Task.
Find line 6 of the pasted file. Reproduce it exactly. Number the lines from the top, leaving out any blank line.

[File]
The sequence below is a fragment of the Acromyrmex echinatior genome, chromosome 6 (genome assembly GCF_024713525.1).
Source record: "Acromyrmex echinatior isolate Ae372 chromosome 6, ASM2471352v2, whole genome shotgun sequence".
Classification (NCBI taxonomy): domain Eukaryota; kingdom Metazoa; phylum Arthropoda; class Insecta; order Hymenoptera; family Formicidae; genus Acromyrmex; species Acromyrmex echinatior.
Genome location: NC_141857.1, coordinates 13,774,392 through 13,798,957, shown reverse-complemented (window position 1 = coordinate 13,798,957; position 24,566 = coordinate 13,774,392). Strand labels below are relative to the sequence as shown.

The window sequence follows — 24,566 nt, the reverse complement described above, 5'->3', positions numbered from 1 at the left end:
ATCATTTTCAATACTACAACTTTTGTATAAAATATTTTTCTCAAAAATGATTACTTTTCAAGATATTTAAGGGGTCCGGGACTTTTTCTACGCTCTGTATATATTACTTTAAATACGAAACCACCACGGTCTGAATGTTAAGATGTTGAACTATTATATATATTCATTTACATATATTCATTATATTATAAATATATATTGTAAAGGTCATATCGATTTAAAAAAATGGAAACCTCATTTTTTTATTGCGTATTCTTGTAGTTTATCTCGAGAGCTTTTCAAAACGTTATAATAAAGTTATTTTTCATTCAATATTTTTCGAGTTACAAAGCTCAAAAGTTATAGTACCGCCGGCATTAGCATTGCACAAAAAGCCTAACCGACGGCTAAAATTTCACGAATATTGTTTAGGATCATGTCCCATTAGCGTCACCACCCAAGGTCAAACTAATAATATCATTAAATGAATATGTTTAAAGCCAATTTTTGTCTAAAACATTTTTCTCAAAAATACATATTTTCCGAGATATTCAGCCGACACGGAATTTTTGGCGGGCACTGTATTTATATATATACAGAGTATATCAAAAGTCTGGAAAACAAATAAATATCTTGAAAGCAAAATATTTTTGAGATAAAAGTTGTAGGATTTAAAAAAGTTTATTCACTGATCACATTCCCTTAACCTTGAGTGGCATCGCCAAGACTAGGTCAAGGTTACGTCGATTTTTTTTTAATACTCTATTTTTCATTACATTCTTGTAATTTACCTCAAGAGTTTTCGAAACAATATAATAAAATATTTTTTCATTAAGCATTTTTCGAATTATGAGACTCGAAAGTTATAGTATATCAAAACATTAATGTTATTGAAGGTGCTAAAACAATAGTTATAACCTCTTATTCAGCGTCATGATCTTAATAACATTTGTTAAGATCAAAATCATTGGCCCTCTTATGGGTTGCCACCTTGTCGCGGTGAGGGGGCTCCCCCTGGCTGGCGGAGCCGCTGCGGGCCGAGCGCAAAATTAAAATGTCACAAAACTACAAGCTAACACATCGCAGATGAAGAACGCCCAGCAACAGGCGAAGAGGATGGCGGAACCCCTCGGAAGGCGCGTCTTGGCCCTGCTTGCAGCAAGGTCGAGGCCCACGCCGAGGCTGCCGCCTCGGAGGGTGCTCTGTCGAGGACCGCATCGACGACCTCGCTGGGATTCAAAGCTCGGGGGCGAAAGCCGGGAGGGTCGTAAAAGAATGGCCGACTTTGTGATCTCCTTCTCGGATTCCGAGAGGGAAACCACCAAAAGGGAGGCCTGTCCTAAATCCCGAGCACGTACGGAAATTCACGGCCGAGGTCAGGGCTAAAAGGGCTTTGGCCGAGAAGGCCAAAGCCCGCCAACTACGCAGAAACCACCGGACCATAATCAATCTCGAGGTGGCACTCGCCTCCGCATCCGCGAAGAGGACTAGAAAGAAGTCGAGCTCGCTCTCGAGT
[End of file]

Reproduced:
ATCATTTTCAATACTACAACTTTTGTATAAAATATTTTTCTCAAAAATGATTACTTTTCAAGATATTTAAGGGGTCCGGGACTTTTTCTACGCTCTGTATATATTACTTTAAATACGAAACCACCACGGTCTGAATGTTAAGATGTTGAACTATTATATATATTCATTTACATATATTCATTATATTATAAATATATATTGTAAAGGTCATATCGATTTAAAAAAATGGAAACCTCATTTTTTTATTGCGTATTCTTGTAGTTTATCTCGAGAGCTTTTCAAAACGTTATAATAAAGTTATTTTTCATTCAATATTTTTCGAGTTACAAAGCTCAAAAGTTATAGTACCGCCGGCATTAGCATTGCACAAAAAGCCTAACCGACGGCTAAAATTTCACGAATATTGTTTAGGATCATGTCCCATTAGCGTCACCACCCAAGGTCAAACTAATAATATCATTAAATGAATATGTTTAAAGCCAATTTTTGTCTAAAACATTTTTCTCAAAAATACATATTTTCCGAGATATTCAGCCGACACGGAATTTTTGGCGGGCACTGTATTTATATATATACAGAGTATATCAAAAGTCTGGAAAACAAATAAATATCTTGAAAGCAAAATATTTTTGAGATAAAAGTTGTAGGATTTAAAAAAGTTTATTCACTGATCACATTCCCTTAACCTTGAGTGGCATCGCCAAGACTAGGTCAAGGTTACGTCGATTTTTTTTTAATACTCTATTTTTCATTACATTCTTGTAATTTACCTCAAGAGTTTTCGAAACAATATAATAAAATATTTTTTCATTAAGCATTTTTCGAATTATGAGACTCGAAAGTTATAGTATATCAAAACATTAATGTTATTGAAGGTGCTAAAACAATAGTTATAACCTCTTATTCAGCGTCATGATCTTAATAACATTTGTTAAGATCAAAATCATTGGCCCTCTTATGGGTTGCCACCTTGTCGCGGTGAGGGGGCTCCCCCTGGCTGGCGGAGCCGCTGCGGGCCGAGCGCAAAATTAAAATGTCACAAAACTACAAGCTAACACATCGCAGATGAAGAACGCCCAGCAACAGGCGAAGAGGATGGCGGAACCCCTCGGAAGGCGCGTCTTGGCCCTGCTTGCAGCAAGGTCGAGGCCCACGCCGAGGCTGCCGCCTCGGAGGGTGCTCTGTCGAGGACCGCATCGACGACCTCGCTGGGATTCAAAGCTCGGGGGCGAAAGCCGGGAGGGTCGTAAAAGAATGGCCGACTTTGTGATCTCCTTCTCGGATTCCGAGAGGGAAACCACCAAAAGGGAGGCCTGTCCTAAATCCCGAGCACGTACGGAAATTCACGGCCGAGGTCAGGGCTAAAAGGGCTTTGGCCGAGAAGGCCAAAGCCCGCCAACTACGCAGAAACCACCGGACCATAATCAATCTCGAGGTGGCACTCGCCTCCGCATCCGCGAAGAGGACTAGAAAGAAGTCGAGCTCGCTCTCGAGT